(NB photos lifted from The Wanderer’s Irish Rail Photos. Yes, really.)
I’ve been sitting here rather pathetically for much of time since returning from England, flitting between various websites trying to encapsulate my thoughts after Waterford’s win over Tipperary in the All-Ireland hurling semi-final. You wait 45 years for something to come along – okay, I’m not that old, but memes are pervasive in the GAA; the deeds of previous generations lie heavily on the current one – so that when it does, it can overwhelm. It’s like Godot has turned up.
I’ve been subjected to a blizzard of thoughts in the last couple of days, probably a consequence of not being there and therefore lacking a firm narrative. So to try and overcome the writer’s block, I thought I’d ruminate on what went so right after those horrific failures in 1998, 2002, 2004, 2006 and 2007 (and writing it down really hammer home the horror). I think we can discount the defeats in 1998 and 2006 because we were simply not good enough those years. This may sound strange given they were our narrowest defeats, but the manner in which we staggered through the Championship like a punch-drunk boxer was not redolent of someone preparing to get their hands on the McCarthy Cup. sid wallace over at AFR put Waterford’s efforts in 1998 into context when reviewing Ger Loughnane’s recollection of the Clare years:
No thought is given to the contrary analysis that Clare wound themselves into a frenzy over opponents who at the time weren’t worthy of it. Whatever about Waterford’s front and attitude in 1998, they were a mediocre bunch as was proved by the way the rest of the year played out. Even playing at half pace Clare were much too good for Waterford in the drawn game and only a series of freak events (best encapsulated by Anthony Kirwan scoring 2-1) allowed Waterford to steal a draw. The writer had little doubt that Clare would have finished the job off with a full complement of players available for the next series of games without the need to drill into players that they had defecated on their own jersey.
As for 2006, this was the year that we shipped our biggest Championship defeat since that replay against Clare. An uncharacteristically cool last few minutes against Cork when it looked like the treble chasers – or, if we are to believe Roy Keane, the five-in-a-row chasers – were about to run away with it moved us to within touching / heartbreaking distance, but that was not typical of a team that looked like it was out of ideas.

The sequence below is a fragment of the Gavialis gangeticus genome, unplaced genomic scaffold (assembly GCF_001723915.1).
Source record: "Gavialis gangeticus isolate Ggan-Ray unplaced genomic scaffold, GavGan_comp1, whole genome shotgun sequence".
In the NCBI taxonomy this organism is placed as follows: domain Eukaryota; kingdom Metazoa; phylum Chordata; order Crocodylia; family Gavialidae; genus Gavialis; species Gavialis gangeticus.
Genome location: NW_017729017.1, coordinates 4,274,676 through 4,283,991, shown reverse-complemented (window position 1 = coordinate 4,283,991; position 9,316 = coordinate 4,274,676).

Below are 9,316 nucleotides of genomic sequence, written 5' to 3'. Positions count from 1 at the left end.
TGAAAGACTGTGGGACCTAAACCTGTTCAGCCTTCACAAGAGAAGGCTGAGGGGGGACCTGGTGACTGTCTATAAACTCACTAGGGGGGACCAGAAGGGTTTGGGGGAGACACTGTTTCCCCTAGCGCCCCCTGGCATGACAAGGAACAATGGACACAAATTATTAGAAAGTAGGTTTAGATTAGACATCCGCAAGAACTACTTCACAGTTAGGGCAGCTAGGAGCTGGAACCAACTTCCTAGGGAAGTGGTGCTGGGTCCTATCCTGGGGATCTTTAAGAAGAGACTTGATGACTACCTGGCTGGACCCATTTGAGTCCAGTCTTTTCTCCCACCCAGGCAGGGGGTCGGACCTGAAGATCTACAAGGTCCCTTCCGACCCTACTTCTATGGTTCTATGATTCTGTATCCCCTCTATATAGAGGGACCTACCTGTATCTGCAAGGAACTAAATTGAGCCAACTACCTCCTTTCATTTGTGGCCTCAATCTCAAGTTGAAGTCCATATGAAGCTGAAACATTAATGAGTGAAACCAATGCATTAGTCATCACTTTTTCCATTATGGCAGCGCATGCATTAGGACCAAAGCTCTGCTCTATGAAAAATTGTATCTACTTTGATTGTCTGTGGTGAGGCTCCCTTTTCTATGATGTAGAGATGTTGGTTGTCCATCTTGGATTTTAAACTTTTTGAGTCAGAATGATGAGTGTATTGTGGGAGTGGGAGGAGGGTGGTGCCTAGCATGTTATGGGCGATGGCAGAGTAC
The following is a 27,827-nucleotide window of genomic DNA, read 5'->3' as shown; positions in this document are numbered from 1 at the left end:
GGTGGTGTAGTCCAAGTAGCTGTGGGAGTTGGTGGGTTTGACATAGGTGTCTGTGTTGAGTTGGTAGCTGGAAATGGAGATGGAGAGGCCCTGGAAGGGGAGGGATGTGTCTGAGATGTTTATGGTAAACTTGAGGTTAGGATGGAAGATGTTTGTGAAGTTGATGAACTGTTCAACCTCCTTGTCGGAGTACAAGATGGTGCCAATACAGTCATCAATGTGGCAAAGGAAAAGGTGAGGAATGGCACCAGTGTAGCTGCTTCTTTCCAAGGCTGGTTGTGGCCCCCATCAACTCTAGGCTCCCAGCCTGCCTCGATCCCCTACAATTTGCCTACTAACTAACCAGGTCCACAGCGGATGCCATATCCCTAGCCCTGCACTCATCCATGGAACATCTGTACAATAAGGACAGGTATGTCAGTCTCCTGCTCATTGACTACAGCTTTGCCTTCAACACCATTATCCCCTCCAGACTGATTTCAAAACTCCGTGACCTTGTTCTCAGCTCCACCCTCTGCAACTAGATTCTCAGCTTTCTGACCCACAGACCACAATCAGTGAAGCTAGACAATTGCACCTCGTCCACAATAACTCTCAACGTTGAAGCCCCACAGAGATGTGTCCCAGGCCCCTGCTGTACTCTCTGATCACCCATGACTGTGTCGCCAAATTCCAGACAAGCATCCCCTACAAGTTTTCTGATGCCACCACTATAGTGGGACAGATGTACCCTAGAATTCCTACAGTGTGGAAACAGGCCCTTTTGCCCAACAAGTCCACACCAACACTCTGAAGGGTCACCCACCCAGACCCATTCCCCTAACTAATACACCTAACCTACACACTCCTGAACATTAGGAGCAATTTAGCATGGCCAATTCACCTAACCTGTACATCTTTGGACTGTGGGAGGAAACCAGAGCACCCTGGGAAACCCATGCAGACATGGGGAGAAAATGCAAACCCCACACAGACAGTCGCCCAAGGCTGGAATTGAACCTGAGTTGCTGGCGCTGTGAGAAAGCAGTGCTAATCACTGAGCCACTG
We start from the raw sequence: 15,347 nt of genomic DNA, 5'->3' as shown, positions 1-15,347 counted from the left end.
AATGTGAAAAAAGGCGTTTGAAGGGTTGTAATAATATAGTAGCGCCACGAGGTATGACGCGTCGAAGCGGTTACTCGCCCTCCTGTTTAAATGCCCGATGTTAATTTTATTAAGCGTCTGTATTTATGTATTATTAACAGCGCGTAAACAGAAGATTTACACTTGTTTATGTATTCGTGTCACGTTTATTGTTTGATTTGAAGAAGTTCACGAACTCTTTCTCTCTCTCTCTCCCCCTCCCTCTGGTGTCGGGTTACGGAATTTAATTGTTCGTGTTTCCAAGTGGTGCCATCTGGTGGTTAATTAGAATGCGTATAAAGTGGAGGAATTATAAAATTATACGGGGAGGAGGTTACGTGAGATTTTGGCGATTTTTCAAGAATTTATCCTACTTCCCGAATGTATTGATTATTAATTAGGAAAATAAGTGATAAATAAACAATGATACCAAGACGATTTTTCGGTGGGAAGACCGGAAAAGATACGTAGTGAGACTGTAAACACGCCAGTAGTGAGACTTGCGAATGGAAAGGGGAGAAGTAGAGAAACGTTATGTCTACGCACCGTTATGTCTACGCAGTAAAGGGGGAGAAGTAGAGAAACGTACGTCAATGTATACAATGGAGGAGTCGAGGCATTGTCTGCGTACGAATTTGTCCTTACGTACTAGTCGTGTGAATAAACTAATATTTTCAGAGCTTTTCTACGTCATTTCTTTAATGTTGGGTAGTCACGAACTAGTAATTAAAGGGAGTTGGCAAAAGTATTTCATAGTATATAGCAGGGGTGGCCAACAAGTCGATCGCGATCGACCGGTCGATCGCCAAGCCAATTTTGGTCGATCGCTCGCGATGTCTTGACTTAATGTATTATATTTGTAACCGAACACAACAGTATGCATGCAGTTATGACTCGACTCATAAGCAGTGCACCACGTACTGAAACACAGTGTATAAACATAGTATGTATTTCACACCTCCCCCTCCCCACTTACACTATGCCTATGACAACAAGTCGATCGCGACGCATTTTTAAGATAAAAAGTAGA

The teams of 2002, 2004 and 2007 though. Munster champions all, and League champions in one case as well. They really should have been good enough to close out the deal, especially when playing the likes of Clare and Limerick. It’s unavoidable after the events of the early summer of 2008 to not look at the issue of the managers. Did Davy Fitzgerald work the oracle? The manner in which Waterford imploded so spectacularly against a clearly inferior Clare team can easily be laid at the feet of a management team that fiddled while Urbs Intacta burned. Dropping Ian O’Regan into the Kilkenny cauldron was brave but ultimately foolhardy. And not being able to cope with a team that we had beaten convincingly mere weeks previous was not acceptable. Compare this with Davy’s battle plan, which if we are to believe Anthony Daly on the Sunday Game, and he’s a convincing pundit, consisted of the cojones-laden strategy of experimenting against Offaly and Wexford for the big tilt in the semi-final. Fail to prepare and prepare to fail. This time we were prepared.
Which is all true, but it isn’t the whole story. Who is to say that if Justin McCarthy had not had the luxury of being able to slap up a few middling (the likes of Westmeath and Laois don’t count as middling) teams that he wouldn’t have been ready for any of the semi-finals? Davy was able to toy with the notion of Ken McGrath at full back and a lot of heavy work in training at the expense of stick work, and it showed with some of the ten-thumbed efforts in those games. Justin had no such luxuries. When he sprung Ian O’Regan it backfired. Yet when he took a chance on a goalie in his late 20’s in 2005, it was the sowing of a harvest that we are still reaping today.
It’s corny to say it, but Davy has had all the luck that Justin did not have. It seemed so at the time, and history has proven that that draw was a gift from heaven. Davy had the wit to grab the chance, but a few random acts could have spelt defeat against either the Biffs or the Yellabellies and doomed Davy to unending enmity of everyone from Waterford for presiding over the end of our golden age. Luck was one of the things that got us through. Add in a bunch of talented opponents who were perhaps just a little naive in the semi-final, as opposed to teams high on their own manufactured outrage or the cutest bunch of hoors ever to play any game, and you have a recipe for success.
And luck got us through the Tipp game too.
Our time had to come. It could have come in 2002 or 2004 or 2007. It came in 2008. We don’t have the luxury of six pops at the final, but maybe we’ll only need one. With a bit of luck.